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Thomas E.W. The Judicial Process: Realism, Pragmatism, Practical Reasoning and Principles - Cambridge University Press, 2005. Download
КНИГИ З ПРАВА | | СКАЧАТЬ КНИГУ 02.06.2018, 12:03
In the absence of a sound conception of the judicial role, judges at present can be said to be ‘muddling along’. They disown the declaratory theory of law but continue to behave and think as if it had not been discredited. Much judicial reasoning still exhibits an unquestioning acceptance of positivism and a ‘rulish’ predisposition. Formalistic thinking continues to exert a perverse influence on the legal process.Written by a practising judge, this book dismantles these outdated theories and seeks to bridge the gap between legal theory and judicial practice
Додав: egege | Контактна особа: правознавець | Теги: Legal fundamentalism, Cambridge University, precedent, Justice, Human Rights, Judicial Process, common law, pragmatism, Realism, Natural law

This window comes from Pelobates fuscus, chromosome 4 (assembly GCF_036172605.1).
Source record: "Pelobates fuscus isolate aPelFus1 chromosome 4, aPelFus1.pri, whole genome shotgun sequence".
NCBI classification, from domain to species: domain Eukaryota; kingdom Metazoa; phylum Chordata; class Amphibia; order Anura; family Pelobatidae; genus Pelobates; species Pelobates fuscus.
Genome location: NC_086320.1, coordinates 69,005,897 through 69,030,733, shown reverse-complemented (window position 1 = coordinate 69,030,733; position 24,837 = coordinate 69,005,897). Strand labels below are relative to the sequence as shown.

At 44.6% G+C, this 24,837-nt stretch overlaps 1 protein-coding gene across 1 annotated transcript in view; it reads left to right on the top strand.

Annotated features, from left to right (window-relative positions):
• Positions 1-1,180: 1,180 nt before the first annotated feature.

Переглядів: 40 | Розміщено до: 02.07.2019 | Рейтинг: 0.0/0
Всього коментарів: 2
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CONTENTS
Preface page xv
1 Introduction 1
Practical skills and legal theory 1
Judges make law – endlessly 3
And judges also make policy – regularly 4
The interpretative approach is wanting 6
Judges and legal theory 7
Theorists and legal practice 9
Bridging the divide 12
A pre ´cis – more or less 14
Conclusion 23
2 Muddling along 24
Practical muddling along 24
The declaratory theory of law 25
Positivism 27
Die Meistersinger von Nu ¨rnberg 27
Positivism and its stubborn survival 29
Aspirational positivism 34
Romantic positivism 37
Natural law 42

Superstition and/or speculation 42
Natural law and human rights jurisprudence 45
Natural law and parliamentary supremacy 49
Conclusion 52
3 The ‘curse’ of formalism 54
Timur, the barbarian 54
The lingering legacy of formalism 55
Formalism will not stay dead 56
The formalism of ‘presumptive positivism’ 58
A short portrait of the formalist judge 62
A case study:Sevcon Ltd v Lucas CAB Ltd 66
Conclusion 73
4 Legal fundamentalism 75
Legal fundamentalism 75